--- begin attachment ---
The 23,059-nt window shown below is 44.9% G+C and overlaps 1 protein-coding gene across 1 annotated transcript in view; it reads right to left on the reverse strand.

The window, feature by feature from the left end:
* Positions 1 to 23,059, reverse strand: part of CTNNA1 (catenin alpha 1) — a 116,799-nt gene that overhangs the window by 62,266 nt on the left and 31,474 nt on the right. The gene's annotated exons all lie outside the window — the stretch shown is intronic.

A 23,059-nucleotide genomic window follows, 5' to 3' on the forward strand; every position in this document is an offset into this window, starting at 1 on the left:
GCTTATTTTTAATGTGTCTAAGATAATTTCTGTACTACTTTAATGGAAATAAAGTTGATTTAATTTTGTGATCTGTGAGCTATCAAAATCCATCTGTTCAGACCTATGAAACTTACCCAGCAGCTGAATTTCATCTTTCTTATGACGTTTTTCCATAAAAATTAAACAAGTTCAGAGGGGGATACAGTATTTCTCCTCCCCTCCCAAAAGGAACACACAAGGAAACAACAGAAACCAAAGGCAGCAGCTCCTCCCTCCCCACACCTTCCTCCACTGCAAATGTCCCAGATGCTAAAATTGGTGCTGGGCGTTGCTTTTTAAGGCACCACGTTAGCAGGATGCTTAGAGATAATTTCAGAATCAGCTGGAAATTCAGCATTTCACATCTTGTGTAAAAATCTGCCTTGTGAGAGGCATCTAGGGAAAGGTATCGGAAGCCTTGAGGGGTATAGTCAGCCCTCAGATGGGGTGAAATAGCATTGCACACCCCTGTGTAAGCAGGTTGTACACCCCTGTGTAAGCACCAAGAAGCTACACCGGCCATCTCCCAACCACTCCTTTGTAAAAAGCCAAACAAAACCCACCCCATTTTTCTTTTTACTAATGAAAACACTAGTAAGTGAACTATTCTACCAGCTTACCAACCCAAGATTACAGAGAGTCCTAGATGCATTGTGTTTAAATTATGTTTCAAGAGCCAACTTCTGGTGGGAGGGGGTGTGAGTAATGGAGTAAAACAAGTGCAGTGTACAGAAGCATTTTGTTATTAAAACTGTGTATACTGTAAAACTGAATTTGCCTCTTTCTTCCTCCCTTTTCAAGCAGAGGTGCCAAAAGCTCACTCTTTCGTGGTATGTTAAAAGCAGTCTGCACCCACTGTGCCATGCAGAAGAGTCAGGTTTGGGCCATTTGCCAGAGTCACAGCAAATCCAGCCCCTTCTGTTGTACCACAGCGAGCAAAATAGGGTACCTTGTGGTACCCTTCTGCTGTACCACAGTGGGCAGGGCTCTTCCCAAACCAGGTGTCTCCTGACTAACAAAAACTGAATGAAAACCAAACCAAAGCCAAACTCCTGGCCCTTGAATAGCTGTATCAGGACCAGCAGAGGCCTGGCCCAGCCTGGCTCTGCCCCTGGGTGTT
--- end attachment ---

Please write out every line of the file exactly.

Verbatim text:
The 23,059-nt window shown below is 44.9% G+C and overlaps 1 protein-coding gene across 1 annotated transcript in view; it reads right to left on the reverse strand.

The window, feature by feature from the left end:
* Positions 1 to 23,059, reverse strand: part of CTNNA1 (catenin alpha 1) — a 116,799-nt gene that overhangs the window by 62,266 nt on the left and 31,474 nt on the right. The gene's annotated exons all lie outside the window — the stretch shown is intronic.

A 23,059-nucleotide genomic window follows, 5' to 3' on the forward strand; every position in this document is an offset into this window, starting at 1 on the left:
GCTTATTTTTAATGTGTCTAAGATAATTTCTGTACTACTTTAATGGAAATAAAGTTGATTTAATTTTGTGATCTGTGAGCTATCAAAATCCATCTGTTCAGACCTATGAAACTTACCCAGCAGCTGAATTTCATCTTTCTTATGACGTTTTTCCATAAAAATTAAACAAGTTCAGAGGGGGATACAGTATTTCTCCTCCCCTCCCAAAAGGAACACACAAGGAAACAACAGAAACCAAAGGCAGCAGCTCCTCCCTCCCCACACCTTCCTCCACTGCAAATGTCCCAGATGCTAAAATTGGTGCTGGGCGTTGCTTTTTAAGGCACCACGTTAGCAGGATGCTTAGAGATAATTTCAGAATCAGCTGGAAATTCAGCATTTCACATCTTGTGTAAAAATCTGCCTTGTGAGAGGCATCTAGGGAAAGGTATCGGAAGCCTTGAGGGGTATAGTCAGCCCTCAGATGGGGTGAAATAGCATTGCACACCCCTGTGTAAGCAGGTTGTACACCCCTGTGTAAGCACCAAGAAGCTACACCGGCCATCTCCCAACCACTCCTTTGTAAAAAGCCAAACAAAACCCACCCCATTTTTCTTTTTACTAATGAAAACACTAGTAAGTGAACTATTCTACCAGCTTACCAACCCAAGATTACAGAGAGTCCTAGATGCATTGTGTTTAAATTATGTTTCAAGAGCCAACTTCTGGTGGGAGGGGGTGTGAGTAATGGAGTAAAACAAGTGCAGTGTACAGAAGCATTTTGTTATTAAAACTGTGTATACTGTAAAACTGAATTTGCCTCTTTCTTCCTCCCTTTTCAAGCAGAGGTGCCAAAAGCTCACTCTTTCGTGGTATGTTAAAAGCAGTCTGCACCCACTGTGCCATGCAGAAGAGTCAGGTTTGGGCCATTTGCCAGAGTCACAGCAAATCCAGCCCCTTCTGTTGTACCACAGCGAGCAAAATAGGGTACCTTGTGGTACCCTTCTGCTGTACCACAGTGGGCAGGGCTCTTCCCAAACCAGGTGTCTCCTGACTAACAAAAACTGAATGAAAACCAAACCAAAGCCAAACTCCTGGCCCTTGAATAGCTGTATCAGGACCAGCAGAGGCCTGGCCCAGCCTGGCTCTGCCCCTGGGTGTT